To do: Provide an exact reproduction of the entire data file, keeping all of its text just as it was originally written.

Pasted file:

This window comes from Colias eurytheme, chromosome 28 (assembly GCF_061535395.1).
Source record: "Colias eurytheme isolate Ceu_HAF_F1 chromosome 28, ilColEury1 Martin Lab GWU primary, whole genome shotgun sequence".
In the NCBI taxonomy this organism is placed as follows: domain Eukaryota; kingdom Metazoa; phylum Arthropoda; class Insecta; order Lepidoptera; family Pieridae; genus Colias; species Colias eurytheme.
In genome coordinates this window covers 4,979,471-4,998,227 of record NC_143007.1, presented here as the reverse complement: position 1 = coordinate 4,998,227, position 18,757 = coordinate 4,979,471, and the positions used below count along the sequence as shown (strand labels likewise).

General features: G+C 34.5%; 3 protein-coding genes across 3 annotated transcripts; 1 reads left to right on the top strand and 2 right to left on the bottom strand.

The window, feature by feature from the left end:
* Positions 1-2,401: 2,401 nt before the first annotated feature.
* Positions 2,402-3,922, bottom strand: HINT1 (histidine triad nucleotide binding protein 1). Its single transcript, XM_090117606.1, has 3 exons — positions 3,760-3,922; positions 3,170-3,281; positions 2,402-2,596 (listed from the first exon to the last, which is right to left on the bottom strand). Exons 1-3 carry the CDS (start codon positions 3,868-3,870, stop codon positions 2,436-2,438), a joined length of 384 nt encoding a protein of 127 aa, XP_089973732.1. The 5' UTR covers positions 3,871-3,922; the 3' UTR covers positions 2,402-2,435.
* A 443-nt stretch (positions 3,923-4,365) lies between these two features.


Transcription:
This window comes from Colias eurytheme, chromosome 28 (assembly GCF_061535395.1).
Source record: "Colias eurytheme isolate Ceu_HAF_F1 chromosome 28, ilColEury1 Martin Lab GWU primary, whole genome shotgun sequence".
In the NCBI taxonomy this organism is placed as follows: domain Eukaryota; kingdom Metazoa; phylum Arthropoda; class Insecta; order Lepidoptera; family Pieridae; genus Colias; species Colias eurytheme.
In genome coordinates this window covers 4,979,471-4,998,227 of record NC_143007.1, presented here as the reverse complement: position 1 = coordinate 4,998,227, position 18,757 = coordinate 4,979,471, and the positions used below count along the sequence as shown (strand labels likewise).

General features: G+C 34.5%; 3 protein-coding genes across 3 annotated transcripts; 1 reads left to right on the top strand and 2 right to left on the bottom strand.

The window, feature by feature from the left end:
* Positions 1-2,401: 2,401 nt before the first annotated feature.
* Positions 2,402-3,922, bottom strand: HINT1 (histidine triad nucleotide binding protein 1). Its single transcript, XM_090117606.1, has 3 exons — positions 3,760-3,922; positions 3,170-3,281; positions 2,402-2,596 (listed from the first exon to the last, which is right to left on the bottom strand). Exons 1-3 carry the CDS (start codon positions 3,868-3,870, stop codon positions 2,436-2,438), a joined length of 384 nt encoding a protein of 127 aa, XP_089973732.1. The 5' UTR covers positions 3,871-3,922; the 3' UTR covers positions 2,402-2,435.
* A 443-nt stretch (positions 3,923-4,365) lies between these two features.